Forty-two people are dead and at least 200 people are missing after the Camp Fire started in Northern California.

Union County Fire Defense Board Chief Larry Wooldridge said Tim Wagoner and JB Brock from the La Grande Rural Fire Department and Colby Thompson and Casey Martin from the North Powder Fire Department were sent to California, along with Dean Brown and Amanda McHatton from Wallowa County.

“They are at the Camp Fire outside of Chico,” Wooldridge told The Observer on Tuesday.

He said the firefighters’ assignments change every time they’re out, and this time they are working on support operations. He added they were just getting off a 27-hour shift when he talked to them Tuesday morning.

Wooldridge said he wasn’t surprised when he was asked for resources last Thursday.

“I started making calls that night,” he said. “The crews left here on Friday about 2 p.m. and arrived at the base camp in Chico by
4 a.m.”

Wooldridge said the local fire crews will likely work for a 16-day period in California.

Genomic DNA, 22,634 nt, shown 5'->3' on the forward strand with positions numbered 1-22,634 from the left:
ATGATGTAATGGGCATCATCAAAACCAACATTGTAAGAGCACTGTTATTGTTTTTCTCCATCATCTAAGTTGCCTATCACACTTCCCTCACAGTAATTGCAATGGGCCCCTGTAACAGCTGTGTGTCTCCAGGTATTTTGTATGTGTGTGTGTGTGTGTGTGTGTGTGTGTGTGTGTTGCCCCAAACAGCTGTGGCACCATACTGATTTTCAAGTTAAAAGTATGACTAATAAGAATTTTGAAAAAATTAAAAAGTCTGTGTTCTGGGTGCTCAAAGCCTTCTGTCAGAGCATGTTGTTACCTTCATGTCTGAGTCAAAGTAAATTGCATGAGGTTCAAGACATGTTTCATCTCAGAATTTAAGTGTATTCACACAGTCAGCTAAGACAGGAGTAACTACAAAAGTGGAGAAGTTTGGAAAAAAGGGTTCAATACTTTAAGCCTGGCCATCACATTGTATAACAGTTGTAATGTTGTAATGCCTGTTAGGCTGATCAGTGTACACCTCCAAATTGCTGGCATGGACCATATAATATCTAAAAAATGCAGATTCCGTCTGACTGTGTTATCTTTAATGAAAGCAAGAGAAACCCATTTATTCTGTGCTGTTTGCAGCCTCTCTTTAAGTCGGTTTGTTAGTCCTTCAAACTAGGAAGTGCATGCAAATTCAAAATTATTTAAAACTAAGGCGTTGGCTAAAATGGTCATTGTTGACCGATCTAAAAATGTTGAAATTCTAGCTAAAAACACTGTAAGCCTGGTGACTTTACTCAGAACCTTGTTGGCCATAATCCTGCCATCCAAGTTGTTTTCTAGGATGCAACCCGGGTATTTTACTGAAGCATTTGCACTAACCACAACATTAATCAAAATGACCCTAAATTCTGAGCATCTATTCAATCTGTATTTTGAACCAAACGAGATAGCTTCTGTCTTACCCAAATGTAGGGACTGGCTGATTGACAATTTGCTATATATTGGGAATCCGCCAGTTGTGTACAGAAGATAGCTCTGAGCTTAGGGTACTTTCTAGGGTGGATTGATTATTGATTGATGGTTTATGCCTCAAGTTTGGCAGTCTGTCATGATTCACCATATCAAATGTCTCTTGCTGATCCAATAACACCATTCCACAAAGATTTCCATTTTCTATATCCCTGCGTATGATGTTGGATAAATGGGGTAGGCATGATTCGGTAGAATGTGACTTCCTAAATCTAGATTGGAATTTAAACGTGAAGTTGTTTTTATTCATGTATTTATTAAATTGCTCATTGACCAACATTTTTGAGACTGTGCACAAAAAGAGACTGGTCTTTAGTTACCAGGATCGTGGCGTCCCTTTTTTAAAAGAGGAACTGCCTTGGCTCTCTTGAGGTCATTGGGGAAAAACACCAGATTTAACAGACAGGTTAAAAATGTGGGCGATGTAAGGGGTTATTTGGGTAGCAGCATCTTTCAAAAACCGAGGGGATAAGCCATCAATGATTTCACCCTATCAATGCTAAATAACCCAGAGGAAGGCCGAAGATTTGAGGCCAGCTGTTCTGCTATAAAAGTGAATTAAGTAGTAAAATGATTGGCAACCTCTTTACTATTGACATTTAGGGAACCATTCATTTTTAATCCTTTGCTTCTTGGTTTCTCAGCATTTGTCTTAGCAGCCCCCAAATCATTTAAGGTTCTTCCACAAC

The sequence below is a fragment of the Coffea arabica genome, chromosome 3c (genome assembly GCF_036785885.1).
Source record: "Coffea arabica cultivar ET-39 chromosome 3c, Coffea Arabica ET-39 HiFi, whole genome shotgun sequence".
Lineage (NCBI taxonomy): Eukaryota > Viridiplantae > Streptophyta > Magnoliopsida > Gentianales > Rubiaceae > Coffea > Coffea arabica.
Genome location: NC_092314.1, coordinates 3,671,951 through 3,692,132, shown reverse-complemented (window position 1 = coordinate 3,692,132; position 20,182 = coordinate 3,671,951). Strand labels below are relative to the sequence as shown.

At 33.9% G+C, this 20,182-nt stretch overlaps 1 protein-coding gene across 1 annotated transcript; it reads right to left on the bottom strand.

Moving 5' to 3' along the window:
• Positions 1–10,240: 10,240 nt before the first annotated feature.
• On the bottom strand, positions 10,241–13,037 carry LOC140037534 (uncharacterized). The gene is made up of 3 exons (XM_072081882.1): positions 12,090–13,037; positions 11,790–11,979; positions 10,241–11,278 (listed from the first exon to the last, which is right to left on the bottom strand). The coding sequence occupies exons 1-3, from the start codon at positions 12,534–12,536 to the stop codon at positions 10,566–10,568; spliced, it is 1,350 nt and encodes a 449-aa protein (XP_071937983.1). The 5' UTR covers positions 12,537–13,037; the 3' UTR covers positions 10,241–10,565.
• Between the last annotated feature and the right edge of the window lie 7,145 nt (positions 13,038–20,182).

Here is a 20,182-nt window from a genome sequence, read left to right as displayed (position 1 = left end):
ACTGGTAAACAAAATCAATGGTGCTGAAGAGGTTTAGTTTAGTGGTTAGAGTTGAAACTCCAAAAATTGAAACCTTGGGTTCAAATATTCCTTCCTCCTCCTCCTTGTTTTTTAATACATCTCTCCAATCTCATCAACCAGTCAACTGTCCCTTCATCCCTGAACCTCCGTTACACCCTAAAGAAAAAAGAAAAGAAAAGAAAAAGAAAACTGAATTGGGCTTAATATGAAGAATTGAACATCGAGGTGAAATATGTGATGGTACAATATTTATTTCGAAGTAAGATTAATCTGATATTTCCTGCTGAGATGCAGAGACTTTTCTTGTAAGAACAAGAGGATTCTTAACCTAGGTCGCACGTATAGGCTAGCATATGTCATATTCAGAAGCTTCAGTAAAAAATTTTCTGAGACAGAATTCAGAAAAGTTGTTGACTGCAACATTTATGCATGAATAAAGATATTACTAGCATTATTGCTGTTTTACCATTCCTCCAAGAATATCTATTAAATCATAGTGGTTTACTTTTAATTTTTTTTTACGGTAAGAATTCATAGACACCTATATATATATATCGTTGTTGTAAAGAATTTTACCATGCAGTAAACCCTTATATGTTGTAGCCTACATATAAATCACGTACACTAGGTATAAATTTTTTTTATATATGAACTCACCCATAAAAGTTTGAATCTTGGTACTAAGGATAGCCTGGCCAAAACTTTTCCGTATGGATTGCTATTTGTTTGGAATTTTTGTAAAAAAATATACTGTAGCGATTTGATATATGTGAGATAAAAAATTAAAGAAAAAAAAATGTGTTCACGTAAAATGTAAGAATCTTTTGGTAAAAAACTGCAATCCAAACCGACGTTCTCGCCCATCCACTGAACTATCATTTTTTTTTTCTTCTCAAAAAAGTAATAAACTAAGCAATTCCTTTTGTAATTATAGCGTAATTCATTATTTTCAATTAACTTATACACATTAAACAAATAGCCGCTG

“They’re not expected back here until after Thanksgiving,” Wooldridge said. “It’s really a testament to these guys that they are leaving their families to help in this fire.”

While the origins of the fire are still under investigation, The Associated Press reported it may have been caused by a sparking utility line.

According to the AP article, a day before the fire began, the giant utility Pacific Gas & Electric Co. contacted Betsy Ann Cowley, saying the company needed access to her property in Pulga, California, because its power lines were causing sparks — and the fire that incinerated the neighboring town of Paradise and killed at least 42 people started Thursday near Cowley’s property.